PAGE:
Tony Attwood

There are two ways of looking at the school office.

Sometimes there seems no way out of an overload of work. But it is often a matter of perspective.

To take the point in the subject line above, one view of the school is that the way it presently is is the way it has to be, and the job of the administrator is to cope with the situation as best s/he can.

The other approach is to think, “no it doesn’t have to be like this – I can work to change the approach and so get rid of this problem.”

As I talk to colleagues in schools and as I mark the activities undertaken by administrators on our on-line programmes, I am struck by the fact that quite often the emphasis is on the former approach. How it is, is how it has to be.

I think the trick is to choose one – and only one – aspect of your work in the school office that you really don’t like and which you think uses up ludicrous amounts of your time, and then see if it can be changed.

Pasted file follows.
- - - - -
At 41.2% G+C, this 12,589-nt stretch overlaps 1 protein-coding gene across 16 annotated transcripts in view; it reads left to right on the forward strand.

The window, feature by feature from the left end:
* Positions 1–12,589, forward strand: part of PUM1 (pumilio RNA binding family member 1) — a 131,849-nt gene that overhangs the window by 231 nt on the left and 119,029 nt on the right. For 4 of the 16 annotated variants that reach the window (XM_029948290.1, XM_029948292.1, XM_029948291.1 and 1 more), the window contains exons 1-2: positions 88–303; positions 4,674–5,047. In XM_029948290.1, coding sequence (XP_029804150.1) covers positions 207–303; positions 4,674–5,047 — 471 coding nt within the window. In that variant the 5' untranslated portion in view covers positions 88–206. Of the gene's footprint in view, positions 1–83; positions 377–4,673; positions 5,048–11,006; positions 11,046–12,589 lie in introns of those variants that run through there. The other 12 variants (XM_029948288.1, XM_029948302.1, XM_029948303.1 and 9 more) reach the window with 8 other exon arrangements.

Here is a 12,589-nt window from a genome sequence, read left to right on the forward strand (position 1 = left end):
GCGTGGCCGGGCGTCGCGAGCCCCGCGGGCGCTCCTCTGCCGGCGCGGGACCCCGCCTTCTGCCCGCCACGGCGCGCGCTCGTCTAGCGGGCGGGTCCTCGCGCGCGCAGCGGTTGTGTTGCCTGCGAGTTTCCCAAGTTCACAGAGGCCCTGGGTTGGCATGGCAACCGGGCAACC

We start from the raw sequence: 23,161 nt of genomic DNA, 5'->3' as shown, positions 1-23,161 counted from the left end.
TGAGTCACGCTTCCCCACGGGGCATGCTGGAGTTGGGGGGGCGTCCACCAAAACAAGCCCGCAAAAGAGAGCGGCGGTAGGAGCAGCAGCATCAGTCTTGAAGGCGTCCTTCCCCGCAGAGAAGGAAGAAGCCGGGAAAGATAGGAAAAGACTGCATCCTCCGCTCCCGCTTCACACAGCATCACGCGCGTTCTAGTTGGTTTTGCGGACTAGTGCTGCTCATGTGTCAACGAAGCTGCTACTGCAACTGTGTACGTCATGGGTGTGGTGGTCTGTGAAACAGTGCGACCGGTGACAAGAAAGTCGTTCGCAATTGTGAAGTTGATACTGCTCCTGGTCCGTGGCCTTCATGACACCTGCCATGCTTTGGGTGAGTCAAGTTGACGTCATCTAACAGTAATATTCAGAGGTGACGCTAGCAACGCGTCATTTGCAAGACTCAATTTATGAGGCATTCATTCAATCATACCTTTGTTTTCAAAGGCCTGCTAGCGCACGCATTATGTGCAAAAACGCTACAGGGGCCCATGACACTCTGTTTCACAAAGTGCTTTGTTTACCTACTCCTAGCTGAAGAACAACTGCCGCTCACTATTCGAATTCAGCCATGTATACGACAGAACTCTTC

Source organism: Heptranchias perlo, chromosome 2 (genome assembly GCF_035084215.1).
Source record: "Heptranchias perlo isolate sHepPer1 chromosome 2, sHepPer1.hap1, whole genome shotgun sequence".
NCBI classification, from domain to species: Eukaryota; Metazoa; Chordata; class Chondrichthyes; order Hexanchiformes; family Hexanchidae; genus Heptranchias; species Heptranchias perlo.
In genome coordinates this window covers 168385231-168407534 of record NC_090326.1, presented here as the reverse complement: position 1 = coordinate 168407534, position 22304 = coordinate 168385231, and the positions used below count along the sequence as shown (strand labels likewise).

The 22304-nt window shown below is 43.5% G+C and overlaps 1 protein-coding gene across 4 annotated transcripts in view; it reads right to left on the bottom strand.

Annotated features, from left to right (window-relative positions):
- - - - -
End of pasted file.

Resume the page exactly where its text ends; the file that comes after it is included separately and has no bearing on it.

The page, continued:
Let me give just two examples.

First, take for example the issue of parents queuing up at the school office window after they have dropped their children off or while waiting to pick them up.

One might think that these parents might get a bit fed up with the queuing but in some reports I have seen this is not the case. They actually enjoy it, because it gives them a chance to chat with other parents and pass a pleasant few minutes.